One of the factors in my leaving is a sense that over the past few years, the medium of blogging has been in decline. I know that my interest in it certainly has. Five years ago, I followed, along with this blog, Eric Wittenberg’s, Kevin Levin’s and two or three others pretty much daily. Now, if I look at another blog besides Brooks’s more than once a month it feels like a lot. The decline in interest in blogging is, at least for me, also a consequence of the emergence of Facebook. I know joining Facebook in late 2009 removed one of the motives I cited for joining Civil Warriors; namely, to facilitate the efforts of those who wish to contact me. I will also say that my decline in interest in blogging preceded Gary Gallagher’s much-discussed critique of blogging a year or so ago, though I have to say it reinforced it, for there was much in it that I agreed with.

It has been suggested by some with whom I have discussed this move that I could recharge my interest in blogging by breaking away from Civil Warriors and starting my own blog, one more personalized that might engage with folks on matters of interest to me other than the Civil War. I considered it, but in the end, have simply decided I just do not want the obligation of blogging anymore. (I do hope Mark would be open to my returning if I should wish to do so at some point; indeed, I shall be very surprised if I don’t.) Mark stated in a post a while back that he never wanted to feel obligated to blog for the sake of blogging, but my experience is that feeling is unavoidable as long as the blog is there and you are affiliated with it.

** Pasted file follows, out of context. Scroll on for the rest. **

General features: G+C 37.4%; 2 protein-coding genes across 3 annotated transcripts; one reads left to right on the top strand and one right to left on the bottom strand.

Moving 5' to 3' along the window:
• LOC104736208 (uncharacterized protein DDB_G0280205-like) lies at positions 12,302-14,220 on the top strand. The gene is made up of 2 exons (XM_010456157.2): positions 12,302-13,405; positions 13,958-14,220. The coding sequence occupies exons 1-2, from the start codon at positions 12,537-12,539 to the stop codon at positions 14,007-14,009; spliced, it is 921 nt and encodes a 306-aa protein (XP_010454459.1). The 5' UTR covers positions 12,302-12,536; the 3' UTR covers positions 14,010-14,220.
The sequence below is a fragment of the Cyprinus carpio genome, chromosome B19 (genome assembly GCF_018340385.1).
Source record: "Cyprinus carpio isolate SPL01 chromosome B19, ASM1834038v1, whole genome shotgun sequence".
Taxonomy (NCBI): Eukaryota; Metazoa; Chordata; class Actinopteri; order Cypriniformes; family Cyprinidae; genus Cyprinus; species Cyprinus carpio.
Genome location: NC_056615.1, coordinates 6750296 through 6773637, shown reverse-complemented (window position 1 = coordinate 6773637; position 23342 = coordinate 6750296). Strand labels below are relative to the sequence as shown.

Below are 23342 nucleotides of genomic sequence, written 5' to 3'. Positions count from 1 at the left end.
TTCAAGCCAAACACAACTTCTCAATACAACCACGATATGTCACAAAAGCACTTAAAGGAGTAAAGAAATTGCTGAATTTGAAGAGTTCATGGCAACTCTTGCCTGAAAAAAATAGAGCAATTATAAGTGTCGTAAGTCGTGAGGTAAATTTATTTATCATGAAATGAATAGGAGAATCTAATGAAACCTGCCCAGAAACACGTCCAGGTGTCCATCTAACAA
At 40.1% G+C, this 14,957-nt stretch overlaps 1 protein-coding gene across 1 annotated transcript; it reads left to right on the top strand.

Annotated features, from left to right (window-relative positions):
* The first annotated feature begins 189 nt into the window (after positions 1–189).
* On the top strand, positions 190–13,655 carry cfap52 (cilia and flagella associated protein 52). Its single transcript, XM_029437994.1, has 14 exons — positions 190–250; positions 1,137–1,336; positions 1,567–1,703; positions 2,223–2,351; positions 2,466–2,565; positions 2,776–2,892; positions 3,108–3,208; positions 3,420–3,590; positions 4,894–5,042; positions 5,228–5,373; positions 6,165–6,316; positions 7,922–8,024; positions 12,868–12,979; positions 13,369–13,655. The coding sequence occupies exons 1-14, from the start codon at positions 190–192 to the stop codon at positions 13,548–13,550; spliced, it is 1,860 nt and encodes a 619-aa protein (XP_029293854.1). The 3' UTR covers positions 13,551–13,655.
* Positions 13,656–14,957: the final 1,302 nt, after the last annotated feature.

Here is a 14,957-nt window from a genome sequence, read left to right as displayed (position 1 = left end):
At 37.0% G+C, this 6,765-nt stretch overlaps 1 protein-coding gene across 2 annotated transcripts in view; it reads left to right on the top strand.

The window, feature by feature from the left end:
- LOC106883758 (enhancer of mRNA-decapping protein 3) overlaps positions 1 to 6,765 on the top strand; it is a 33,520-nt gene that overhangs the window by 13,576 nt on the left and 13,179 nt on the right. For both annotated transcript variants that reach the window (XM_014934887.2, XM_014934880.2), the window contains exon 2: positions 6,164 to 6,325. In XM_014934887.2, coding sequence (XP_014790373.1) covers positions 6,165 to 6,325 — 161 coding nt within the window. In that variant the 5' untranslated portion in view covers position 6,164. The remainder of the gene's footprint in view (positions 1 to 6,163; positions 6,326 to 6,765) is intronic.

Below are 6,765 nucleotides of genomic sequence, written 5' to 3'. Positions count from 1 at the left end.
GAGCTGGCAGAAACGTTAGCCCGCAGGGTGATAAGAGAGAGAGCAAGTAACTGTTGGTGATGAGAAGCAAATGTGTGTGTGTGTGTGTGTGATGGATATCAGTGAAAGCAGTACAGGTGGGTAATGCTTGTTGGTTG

The ramifications of the ongoing budget problems my employer is experiencing also unavoidably figured into my decision. In the past year or so, my department has lost seven of the forty-three members of the faculty and staff, with no prospect of replacement. (Perhaps most regrettable, as anyone who works in the military or academic setting—or a place that combines the bureaucratic processes of both like this one does—will appreciate, is that our department secretary was one of those who departed.) Consequently, the workload of just about everyone in my department has increased significantly in the past year. For me personally, the last academic year saw a 25% increase in my teaching load during the core course and a doubling of the number of elective courses I taught. The increase in my workload was partly offset by the staff ride program for the other campuses of the Command and General Staff School falling victim to the budget axe earlier this year. That of course was hardly a positive thing from my perspective, as I believe strongly in the importance of the properly directed study of historic battlefields in officer education. (It also provided some good material for posts.) But this was a development that was far beyond my power to prevent.